Silicon Microwave Integrated Circuits and Systems Research

Node Vision
• A Node incorporates a trans-
ceiver, a digital processor, and
CMOS compatible sensors.
• A Node transceiver makes use
of on-chip antennas
• Requires only power and ground
connections to a battery.
• Wireless transmission and recep-
tion at ~ 24 GHz over short dis-
tances (1-5 meters).
• A typical Node will be fabricated
using digital CMOS technology
(130 nm or beyond).

Si
Silicon Microwave Integrated Circuits and Systems Research

Node Vision
• A Node when packaged with a battery will be ~ 3 mm x 3 mm x 5 mm,
weigh less than 20 mg, and have a battery life of 1 to 30 days depend-
ing on duty cycle.
• Disposable Radios. Costs less than $1.
• Smart Dusts using RF for communication. Groups of Nodes can
form self-organizing communication networks.

Si
Silicon Microwave Integrated Circuits and Systems Research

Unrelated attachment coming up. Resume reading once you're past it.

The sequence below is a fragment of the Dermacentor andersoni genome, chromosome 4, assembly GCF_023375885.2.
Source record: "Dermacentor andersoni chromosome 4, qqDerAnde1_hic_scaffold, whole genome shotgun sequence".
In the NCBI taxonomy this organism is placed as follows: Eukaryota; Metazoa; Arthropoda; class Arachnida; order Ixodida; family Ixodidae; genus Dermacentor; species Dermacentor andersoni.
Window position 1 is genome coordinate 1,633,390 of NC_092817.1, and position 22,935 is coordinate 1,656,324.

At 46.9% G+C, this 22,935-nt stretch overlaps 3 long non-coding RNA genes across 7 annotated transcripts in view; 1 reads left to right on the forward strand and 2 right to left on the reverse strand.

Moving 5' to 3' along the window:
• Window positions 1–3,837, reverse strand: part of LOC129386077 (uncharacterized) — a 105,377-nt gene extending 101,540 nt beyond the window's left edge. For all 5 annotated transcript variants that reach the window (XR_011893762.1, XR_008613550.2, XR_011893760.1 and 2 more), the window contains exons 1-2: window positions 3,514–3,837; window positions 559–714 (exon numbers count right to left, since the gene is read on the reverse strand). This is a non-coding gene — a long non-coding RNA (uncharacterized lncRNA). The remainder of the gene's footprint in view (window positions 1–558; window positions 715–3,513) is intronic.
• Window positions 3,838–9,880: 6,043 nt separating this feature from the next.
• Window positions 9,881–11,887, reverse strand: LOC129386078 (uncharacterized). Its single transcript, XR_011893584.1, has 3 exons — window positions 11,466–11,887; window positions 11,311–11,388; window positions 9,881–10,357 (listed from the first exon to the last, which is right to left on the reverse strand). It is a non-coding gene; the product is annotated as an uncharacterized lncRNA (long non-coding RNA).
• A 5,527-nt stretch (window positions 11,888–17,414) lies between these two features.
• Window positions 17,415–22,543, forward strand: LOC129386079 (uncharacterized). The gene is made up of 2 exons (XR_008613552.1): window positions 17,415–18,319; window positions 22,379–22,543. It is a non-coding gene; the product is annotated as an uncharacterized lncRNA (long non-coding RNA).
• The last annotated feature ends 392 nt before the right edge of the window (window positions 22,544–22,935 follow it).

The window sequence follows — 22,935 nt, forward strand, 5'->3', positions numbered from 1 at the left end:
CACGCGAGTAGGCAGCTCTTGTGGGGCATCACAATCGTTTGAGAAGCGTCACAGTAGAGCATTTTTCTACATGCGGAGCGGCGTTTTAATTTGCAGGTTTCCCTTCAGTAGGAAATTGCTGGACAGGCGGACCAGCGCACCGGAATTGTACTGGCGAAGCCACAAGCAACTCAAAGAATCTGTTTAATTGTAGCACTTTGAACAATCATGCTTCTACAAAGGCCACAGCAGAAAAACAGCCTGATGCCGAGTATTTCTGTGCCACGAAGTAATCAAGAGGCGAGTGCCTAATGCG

Sufficient power transfer between integrated
antennas separated by 1 to 15 m at 24 GHz?
• For line of sight links, path loss is around 15 dB below the ideal 2-
mm long dipole case.
• R
-2
dependence up to ~ 8 m. Interference effects above 8 m.
• The corresponding efficiency is ~15%.
2 mm zigzag dipole (bend angle= 30
o
,
51 cm from the ground
metal width= 30 mm)
Lab
-1.0 0.0 1.0 2.0
log10(Distance (m))
-120.0
-100.0
-80.0
-60.0
-40.0
Gain (dB)
Theoretical value
Lab
Lobby
Hallway
Without antenna
f
in
=24.02 GHz
N. floor= - 120 dBm
G
a
S
21
2
1 S
11
2

 
 
1 S
22
2

 
 
---------------------------------------------------------------- G
t
G
r

4R
-----------
 
 
2
= =

Si
Silicon Microwave Integrated Circuits and Systems Research
Wireless communication over air using
integrated antennas
• Communication between a transmitting antenna and a receiver
mounted on a PC board separated by 40 cm.
• Transmitted power level is 21 dBm at ~ 15 GHz.

Si
Silicon Microwave Integrated Circuits and Systems Research
Wireless communication over air using
integrated antennas